The Western Australian grain harvest is on track to be mostly finished by the end of December, several weeks earlier than normal.
That is the view from the Grain Industry Association of WA (GIWA) that has just released its November 2023 crop outlook
Rain and hail across some parts of the central and southern regions over the past week has put the brakes on harvesting for a few days, although most growers are expected to be underway again from today.
The short sharp finish to the growing season resulted in an earlier start to harvest than in previous years for many growers.
This, combined with lower yields in all crops, increased capacity from investment in machinery following the last couple of high production years, and good harvesting conditions has meant growers are ahead of where they would normally be at this time of the year.
GIWA said late-sown crops have struggled across the board and combined with the short, hard finish to the season, most yields are below expectations and are well below average.
This has resulted in the estimated total harvest tonnage now being a little over 14.5 million tonnes, down 445,000t on the October estimates.
While there have been some surprises in better-than-expected grain quality, the yields have mostly been a little lower than expected and this trend is likely to continue as more crop comes off in the southern regions.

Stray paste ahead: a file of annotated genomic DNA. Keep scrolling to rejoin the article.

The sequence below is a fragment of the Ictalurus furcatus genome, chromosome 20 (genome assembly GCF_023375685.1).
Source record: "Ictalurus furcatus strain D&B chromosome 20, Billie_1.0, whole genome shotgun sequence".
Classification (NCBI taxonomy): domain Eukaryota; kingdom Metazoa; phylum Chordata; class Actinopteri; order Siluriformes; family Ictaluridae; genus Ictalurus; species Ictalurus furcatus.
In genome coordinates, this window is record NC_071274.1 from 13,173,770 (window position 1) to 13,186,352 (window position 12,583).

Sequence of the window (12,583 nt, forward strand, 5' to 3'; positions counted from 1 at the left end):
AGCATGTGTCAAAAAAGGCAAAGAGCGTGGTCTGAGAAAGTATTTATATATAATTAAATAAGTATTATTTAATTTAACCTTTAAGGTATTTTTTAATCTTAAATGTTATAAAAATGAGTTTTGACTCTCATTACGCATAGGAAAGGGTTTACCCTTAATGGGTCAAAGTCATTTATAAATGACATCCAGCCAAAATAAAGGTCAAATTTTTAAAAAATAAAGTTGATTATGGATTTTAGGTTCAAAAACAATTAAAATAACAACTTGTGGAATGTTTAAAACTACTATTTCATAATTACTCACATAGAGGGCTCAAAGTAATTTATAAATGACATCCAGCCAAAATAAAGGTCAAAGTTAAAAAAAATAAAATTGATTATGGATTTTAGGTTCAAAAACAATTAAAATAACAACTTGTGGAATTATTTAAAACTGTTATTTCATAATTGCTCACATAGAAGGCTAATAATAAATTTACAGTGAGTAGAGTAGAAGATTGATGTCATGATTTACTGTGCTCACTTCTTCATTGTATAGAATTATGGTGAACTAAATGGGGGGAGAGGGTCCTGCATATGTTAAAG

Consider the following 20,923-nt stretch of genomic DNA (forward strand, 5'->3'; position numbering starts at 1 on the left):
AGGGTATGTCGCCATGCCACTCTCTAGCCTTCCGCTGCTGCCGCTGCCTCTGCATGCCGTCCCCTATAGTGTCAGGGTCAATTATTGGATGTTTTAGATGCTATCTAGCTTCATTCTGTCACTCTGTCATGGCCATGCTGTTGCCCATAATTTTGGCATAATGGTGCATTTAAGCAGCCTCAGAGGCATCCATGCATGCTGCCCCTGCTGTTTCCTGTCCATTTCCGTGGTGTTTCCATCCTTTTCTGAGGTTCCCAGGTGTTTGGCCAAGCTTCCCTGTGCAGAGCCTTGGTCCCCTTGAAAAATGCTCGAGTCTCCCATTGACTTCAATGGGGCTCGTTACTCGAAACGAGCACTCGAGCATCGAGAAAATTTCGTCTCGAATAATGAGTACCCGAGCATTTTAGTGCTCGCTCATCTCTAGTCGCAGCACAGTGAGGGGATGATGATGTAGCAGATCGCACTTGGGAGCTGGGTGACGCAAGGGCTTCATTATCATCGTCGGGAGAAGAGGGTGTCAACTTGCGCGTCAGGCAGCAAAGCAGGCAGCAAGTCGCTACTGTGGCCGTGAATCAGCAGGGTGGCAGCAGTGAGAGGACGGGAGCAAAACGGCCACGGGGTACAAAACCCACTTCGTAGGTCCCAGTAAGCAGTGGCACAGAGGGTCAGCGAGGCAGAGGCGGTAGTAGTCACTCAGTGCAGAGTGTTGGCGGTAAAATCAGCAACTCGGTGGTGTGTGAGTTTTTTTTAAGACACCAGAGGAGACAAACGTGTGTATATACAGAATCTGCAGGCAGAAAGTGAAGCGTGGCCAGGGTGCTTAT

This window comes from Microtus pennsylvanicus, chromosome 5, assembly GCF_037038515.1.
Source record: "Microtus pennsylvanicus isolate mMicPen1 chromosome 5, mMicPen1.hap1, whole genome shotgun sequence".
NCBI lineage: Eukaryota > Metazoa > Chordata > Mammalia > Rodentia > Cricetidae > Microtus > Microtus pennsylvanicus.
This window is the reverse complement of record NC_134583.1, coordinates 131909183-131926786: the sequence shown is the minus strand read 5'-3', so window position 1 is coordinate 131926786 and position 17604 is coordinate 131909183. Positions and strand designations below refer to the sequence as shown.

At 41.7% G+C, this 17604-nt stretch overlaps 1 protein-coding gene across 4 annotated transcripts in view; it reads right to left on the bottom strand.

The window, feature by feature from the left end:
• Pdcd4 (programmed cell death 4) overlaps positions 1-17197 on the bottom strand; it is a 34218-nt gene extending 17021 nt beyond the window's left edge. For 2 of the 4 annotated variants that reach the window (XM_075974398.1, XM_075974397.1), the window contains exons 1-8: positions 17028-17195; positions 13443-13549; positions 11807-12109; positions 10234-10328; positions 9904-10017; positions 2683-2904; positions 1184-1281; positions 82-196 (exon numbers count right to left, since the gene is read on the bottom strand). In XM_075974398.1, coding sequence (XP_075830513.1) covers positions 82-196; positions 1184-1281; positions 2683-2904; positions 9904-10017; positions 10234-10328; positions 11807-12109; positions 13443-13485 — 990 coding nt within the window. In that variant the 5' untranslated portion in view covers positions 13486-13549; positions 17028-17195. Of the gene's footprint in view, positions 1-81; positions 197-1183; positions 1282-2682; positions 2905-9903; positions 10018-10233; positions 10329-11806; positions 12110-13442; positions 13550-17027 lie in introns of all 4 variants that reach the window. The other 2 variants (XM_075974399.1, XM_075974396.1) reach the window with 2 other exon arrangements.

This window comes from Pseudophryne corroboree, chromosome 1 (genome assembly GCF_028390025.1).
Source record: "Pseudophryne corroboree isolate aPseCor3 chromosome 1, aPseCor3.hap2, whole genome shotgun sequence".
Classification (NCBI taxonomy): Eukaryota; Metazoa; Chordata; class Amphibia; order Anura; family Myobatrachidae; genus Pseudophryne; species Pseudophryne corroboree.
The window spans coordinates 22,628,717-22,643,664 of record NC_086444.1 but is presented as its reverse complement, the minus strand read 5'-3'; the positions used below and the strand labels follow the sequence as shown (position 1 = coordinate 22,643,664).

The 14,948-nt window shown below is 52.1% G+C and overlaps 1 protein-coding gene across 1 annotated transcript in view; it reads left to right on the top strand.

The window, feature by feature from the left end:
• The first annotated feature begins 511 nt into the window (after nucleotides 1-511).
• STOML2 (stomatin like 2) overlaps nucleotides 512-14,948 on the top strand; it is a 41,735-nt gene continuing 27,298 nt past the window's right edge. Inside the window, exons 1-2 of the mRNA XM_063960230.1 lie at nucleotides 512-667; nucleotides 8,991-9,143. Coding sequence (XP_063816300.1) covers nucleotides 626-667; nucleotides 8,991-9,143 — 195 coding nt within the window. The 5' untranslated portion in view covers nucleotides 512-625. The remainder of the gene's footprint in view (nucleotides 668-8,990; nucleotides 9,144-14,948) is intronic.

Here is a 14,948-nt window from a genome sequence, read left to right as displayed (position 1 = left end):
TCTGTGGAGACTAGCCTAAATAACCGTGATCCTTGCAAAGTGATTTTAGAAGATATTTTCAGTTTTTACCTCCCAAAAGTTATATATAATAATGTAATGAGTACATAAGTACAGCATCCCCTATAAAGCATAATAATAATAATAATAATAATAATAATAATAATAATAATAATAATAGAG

The timing of crop emergence has had the largest impact on final grain yield this year, with the early sown crops out yielding the later sown crops by a fair margin.
The lack of spring rain has effectively shortened the season and severely limited the potential of any crops that were later emerging.
GIWA said barley has been the standout crop so far, except in the very dry regions in the north.
There has been a good strike rate of grain making Malt in the central regions, although this falls away as you move further south in the state.
Retention (grain size) has been surprisingly good in some areas, although further south in the Esperance and Albany port zones, retention has been poor and very few loads have made Malt either due to low retention or high protein.
Canola yields are much lower than the previous years, although the overall state average will be in excess of 1.2 tonnes per hectare, which is close to long term averages.
The majority of wheat crops have suffered from the hot dry finish and grain yields have been coming in lower than anticipated at the start of harvest.
The Kwinana zone is predicted to deliver 6,302,000t, while Albany is slated for 4,010,000, Esperance, 2,720,000t and Geraldton 1,477,000t for an overall predicted total of 14,509,000t.
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